Today I thought I’d share a continuation of the article I wrote a few years ago about what I’ve learned for better styling and shooting over the years with a list of my favorite things that I use to photograph my projects and fabrics. I don’t have a team of photographers or assistants, I just trust my instincts and work with what I’ve got.
I’m certainly no expert but I’ve learned some tricks from respected stylists that I’ve worked with, and I’ve gathered some tools over the years to assist me. For me, the focus is always to keep it simple and let the thing that you’re featuring take the spotlight. Here is my list of favorites for project styling!
The All White Backdrop. I use a legless IKEA tabletop for up close shots of smaller items and I’ve stored it in a closet for years. I lay it on the floor and photograph from above. You can find a similar one for six bucks here and it’s great for photographing supplies or in progress or final shots.
Natural Light. I always take pictures in daylight when I know I’ll have good natural light coming through the window and I use my DSLR camera adjusted with manual settings (see my list of photography supplies below.) Find that spot in your house that gives you good natural light and set up a little makeshift tabletop or booth but if you’re limited, Brittany has a tutorial for setting up a mini light studio in a convenient spot.
I bought an IKEA loveseat for use upstairs in the studio above our garage and also for fabric styling because you can’t beat a white sofa under a window.
peonies fabric tea towels
You can also use panels of tongue and groove or beadboard (sold at Lowe’s) or in this shot of black and white fabric pillows, I’ve used just two unrolled strips of white brick wallpaper next to each other on the wall and floor and the pillows are sitting on a spray painted but not yet upholstered hand me down chair.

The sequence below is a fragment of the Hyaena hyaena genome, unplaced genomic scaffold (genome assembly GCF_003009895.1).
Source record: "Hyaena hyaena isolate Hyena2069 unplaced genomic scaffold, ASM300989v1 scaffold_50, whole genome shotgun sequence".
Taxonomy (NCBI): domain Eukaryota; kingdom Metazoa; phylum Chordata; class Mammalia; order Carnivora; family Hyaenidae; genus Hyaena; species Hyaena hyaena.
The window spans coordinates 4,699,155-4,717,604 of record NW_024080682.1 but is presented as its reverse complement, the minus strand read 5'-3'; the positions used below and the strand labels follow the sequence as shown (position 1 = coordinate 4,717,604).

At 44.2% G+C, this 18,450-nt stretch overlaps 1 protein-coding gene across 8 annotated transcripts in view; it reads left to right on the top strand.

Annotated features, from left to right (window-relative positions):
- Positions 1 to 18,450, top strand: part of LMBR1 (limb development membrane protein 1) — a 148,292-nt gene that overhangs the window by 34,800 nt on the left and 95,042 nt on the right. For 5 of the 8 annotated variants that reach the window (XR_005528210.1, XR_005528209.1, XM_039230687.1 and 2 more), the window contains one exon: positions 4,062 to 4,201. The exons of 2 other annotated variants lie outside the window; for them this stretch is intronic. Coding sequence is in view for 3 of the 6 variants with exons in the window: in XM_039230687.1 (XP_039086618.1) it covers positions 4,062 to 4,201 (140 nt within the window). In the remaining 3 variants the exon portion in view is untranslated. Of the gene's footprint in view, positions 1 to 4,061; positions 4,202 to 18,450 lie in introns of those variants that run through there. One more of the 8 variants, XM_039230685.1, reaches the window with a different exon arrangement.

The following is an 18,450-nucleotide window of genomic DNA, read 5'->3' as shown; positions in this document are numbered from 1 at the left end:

When I toured the BHG studios last year, they had prop storage closets (of course they’re a major magazine!) but they also had a separate section of faux backdrops for styling. Here are two faux backgrounds you can buy to fake a textured backdrop for yourself but an online search turns up so many more.
Shapely Containers. I keep my eye open for containers to use for styling including baskets, bowls, something to add a little texture or pattern and I reuse them a lot. HomeGoods is a great source, also World Market, IKEA, thrift or antique stores, flea markets, wherever you spy something sculptural to add to the story.
Something Natural. It’s nice to have something botanical or natural in your project shot so your image doesn’t feel stale. Herbs or fruit with recipes, fresh flowers, a succulent or little green plant with DIY project or room shots. The presence of something organic breathes life into an image. Whenever I know I’m taking a picture of a DIY project, you can bet I’ll be making a trip to Trader Joes for flowers!
The Great Outdoors. Whenever possible I look outside around my home or in my neighborhood for an opportunity to capture a beauty shot. Foggy days are the best to avoid shadows or take images during the magic hour before sunset or after sunrise (here’s another article about better outdoor photography.)
My Photography Tools: I’ve written about the 3 main lenses I use, but I upgraded my camera body to a Nikon D7100 last year. I don’t often use fancy reflectors but I do have this collapsible reflector disc. I bought this ProMaster Featherweight tripod a few years ago but only use it for large room shots or when my light is limited and I need to slow down the shutter speed to allow more light into the lens. I also tweak photos if necessary with with Photoshop Elements to boost contrast or reduce saturation. I’ve used Lightroom in the past but prefer PE since I’m more proficient at it.
A note on watermarking. Some magazines add theirs (House Beautiful, Elle Decor) some don’t (BHG) and some bloggers do it some don’t but I choose most of the time to add my watermark especially to the final beauty shots. I’ve seen my images pop up everywhere and without credit but I believe the watermark helps people trace the source when the image comes up especially on Pinterest. But that’s a personal choice.
That’s the inside scoop on the things I use to photograph my projects and fabrics!